Tuesday, February 25, 2014

Tired Tropes: The Fascist Corporation (Borderlands 2)

After muddling along for the past few years with a laptop that belched more hot air than Washington DC politicos and loved to crash its integrated graphics array for no apparent reason, I've finally bought another computer. Yay, right? Well, in doing so I've made a dangerous discovery: My new machine can play current-generation video games. Suddenly blasting bad guys during lunchtime seems more appealing than reading op-eds in The Wall Street Journal. I've also learned that electronic entertainment has changed from when I was a kid. Take Borderlands 2, a title that's part old-school roguelike and part slick first-person shooter, meaning it has all the super-detailed graphics and whiz-bang action you'd expect while randomly generating a fair amount of the content. Unfortunately, though, it also has on display one of the tiredest tropes in science fiction -- the fascist corporation.

The game's basic setup won't surprise genre fans. The action takes place on Pandora, a mineral-rich planet that contains something more than ore. It also houses an ancient alien vault, and rumor says it contains boundless wealth or heretofore-unknown technological marvels. Those whisperings have drawn scads of intergalactic treasure seekers (a.k.a. Vault Hunters) to the dusty little planet like binge eaters to a Sizzler's salad bar. The first game ended with the protagonist opening the vault to discover not riches, but an eldritch horror with lots of tentacles and a taste for consuming worlds, which led to an understandably large battle.

Now fast-forward five years. The alien baddie is dead, a mysterious substance called Eridium has sprung up all over Pandora, and a new wave of Vault Hunters has once again begun to arrive, drawn by news of a second vault. But the intro reminds us that they aren't the only ones interested in finding out what's inside:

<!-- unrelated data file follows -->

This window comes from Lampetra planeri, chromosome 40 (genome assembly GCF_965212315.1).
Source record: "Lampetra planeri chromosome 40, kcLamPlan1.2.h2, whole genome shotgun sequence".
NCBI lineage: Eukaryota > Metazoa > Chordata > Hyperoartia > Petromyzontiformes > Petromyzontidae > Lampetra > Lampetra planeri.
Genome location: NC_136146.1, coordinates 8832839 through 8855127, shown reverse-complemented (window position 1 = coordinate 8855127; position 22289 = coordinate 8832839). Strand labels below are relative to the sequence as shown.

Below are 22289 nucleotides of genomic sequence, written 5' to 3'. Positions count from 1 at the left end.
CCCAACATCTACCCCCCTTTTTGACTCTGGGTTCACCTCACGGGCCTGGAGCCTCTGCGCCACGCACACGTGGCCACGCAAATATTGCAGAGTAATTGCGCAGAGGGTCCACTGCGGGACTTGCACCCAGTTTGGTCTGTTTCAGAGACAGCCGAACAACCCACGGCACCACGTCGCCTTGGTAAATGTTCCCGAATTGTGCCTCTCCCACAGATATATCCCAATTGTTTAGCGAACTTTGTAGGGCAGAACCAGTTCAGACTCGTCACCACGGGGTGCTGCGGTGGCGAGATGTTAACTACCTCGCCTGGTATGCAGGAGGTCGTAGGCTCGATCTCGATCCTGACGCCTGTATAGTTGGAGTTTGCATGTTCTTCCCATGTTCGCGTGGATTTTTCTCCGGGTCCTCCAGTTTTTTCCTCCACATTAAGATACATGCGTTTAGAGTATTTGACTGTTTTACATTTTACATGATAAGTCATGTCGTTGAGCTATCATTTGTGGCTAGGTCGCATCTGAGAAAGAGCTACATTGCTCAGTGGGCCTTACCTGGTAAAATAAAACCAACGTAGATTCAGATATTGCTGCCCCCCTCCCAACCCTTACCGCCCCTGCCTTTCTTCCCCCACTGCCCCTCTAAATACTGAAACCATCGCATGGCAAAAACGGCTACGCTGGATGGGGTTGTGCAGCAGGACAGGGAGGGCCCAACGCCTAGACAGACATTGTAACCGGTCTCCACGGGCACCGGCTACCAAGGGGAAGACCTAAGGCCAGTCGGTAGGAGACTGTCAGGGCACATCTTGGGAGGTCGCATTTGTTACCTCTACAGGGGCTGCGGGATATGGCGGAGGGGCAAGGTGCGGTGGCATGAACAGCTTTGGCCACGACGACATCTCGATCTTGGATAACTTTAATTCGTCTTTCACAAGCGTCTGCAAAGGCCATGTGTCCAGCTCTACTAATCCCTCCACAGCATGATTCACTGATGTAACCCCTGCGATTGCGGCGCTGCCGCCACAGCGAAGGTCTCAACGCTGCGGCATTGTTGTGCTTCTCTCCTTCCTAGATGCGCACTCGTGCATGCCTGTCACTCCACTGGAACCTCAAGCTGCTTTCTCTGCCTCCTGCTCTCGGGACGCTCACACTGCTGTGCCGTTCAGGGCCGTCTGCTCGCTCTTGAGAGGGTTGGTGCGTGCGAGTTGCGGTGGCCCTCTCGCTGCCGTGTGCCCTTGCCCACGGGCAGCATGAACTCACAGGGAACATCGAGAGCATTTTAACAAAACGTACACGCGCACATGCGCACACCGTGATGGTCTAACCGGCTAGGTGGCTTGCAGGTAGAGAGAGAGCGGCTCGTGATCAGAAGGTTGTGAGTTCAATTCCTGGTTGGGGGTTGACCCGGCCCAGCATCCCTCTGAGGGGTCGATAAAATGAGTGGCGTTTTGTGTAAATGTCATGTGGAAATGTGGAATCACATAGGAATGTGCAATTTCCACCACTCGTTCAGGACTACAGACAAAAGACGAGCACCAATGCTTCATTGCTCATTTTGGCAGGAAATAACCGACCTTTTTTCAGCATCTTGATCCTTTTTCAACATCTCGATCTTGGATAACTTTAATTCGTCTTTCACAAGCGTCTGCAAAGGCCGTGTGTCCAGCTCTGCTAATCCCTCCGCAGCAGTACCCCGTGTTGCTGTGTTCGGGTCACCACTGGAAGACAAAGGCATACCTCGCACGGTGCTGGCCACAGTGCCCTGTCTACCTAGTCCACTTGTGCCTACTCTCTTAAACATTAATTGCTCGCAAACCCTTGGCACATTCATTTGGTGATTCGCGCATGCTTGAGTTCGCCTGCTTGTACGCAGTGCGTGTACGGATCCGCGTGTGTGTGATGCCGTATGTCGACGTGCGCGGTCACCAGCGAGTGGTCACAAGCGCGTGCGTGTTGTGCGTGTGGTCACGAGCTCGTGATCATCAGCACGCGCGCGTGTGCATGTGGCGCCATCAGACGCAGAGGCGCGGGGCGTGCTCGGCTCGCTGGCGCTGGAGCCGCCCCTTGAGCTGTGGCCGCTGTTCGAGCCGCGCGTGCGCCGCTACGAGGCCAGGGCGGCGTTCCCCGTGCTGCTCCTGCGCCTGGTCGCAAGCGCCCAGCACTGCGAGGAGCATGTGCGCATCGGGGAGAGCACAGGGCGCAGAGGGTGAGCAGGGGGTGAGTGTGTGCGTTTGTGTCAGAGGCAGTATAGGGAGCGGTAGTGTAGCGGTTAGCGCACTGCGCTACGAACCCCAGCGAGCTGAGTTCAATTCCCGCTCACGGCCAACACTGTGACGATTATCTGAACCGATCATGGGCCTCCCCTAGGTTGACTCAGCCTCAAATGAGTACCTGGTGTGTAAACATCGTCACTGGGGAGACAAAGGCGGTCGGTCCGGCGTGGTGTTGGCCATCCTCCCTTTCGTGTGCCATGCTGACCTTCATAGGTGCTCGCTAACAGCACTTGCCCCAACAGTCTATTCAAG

[Eridium's] appearance attracted many, including the Hyperion Corporation. They came to Pandora to mine Eridium and bring order to the savage planet. Through their excavations, Hyperion uncovered evidence of an even greater vault. Their leader vowed to find it, to use its power to civilize the borderlands once and for all.
Hyperion's head is the suave, sociopathic Handsome Jack, and he plans to purge every Vault Hunter from Pandora by any means necessary.

Okay, okay, you can probably tell that Borderlands 2 doesn't go in big for story. The real emphasis is on shooting and looting. Major plot points get about as much screen time as Claptrap the beatboxing, dub-step composing robot. (The game's writers seem to have attended the annoying-is-funny school of humor, which means that most players will think that Claptrap needs to promptly perish in a fire.) But what story there is deserves discussion because of that trope I mentioned earlier, namely that the future corporations will be bigger, badder, and more powerful than actual governments. My first encounter with the convention came from William Gibson's early cyberpunk novels and short stories. In them, we encounter Ono-Sendai and Maas Biolabs, Hosaka and Tessier-Ashpool S.A., multi-national entities that dominate entire economies, possess their own armies, and engage in both clandestine and open warfare. Knowing Gibson's ideological commitments, it makes sense that he swelled private enterprise into something monstrous. But it makes no sense to grant the trope prima facie status in futuristic fiction. In fact, the science of profit seeking makes it virtually impossible.

In Basic Economics, Stanford University scholar Thomas Sowell catalogues a dizzying array of once-dominant companies that quickly faded into obscurity. The A&P grocery chain (once the largest in the U.S.) succumbed to Safeway's cost-cutting innovations, and Safeway has since largely fallen to the even thriftier Wal-Mart. Where The New York Daily Mirror once claimed a daily circulation of a million readers in 1949, it disappeared by 1963 due to the rise of television. In fact, it seems as though most print media may soon be supplanted by online content. Early 20th-century mail order retailer Montgomery Ward succumbed to Sears, which has since given ground to Amazon.com. Why do massive corporations tend to follow this pattern of expansion and extinction instead of rising into permanent power? Sowell explains: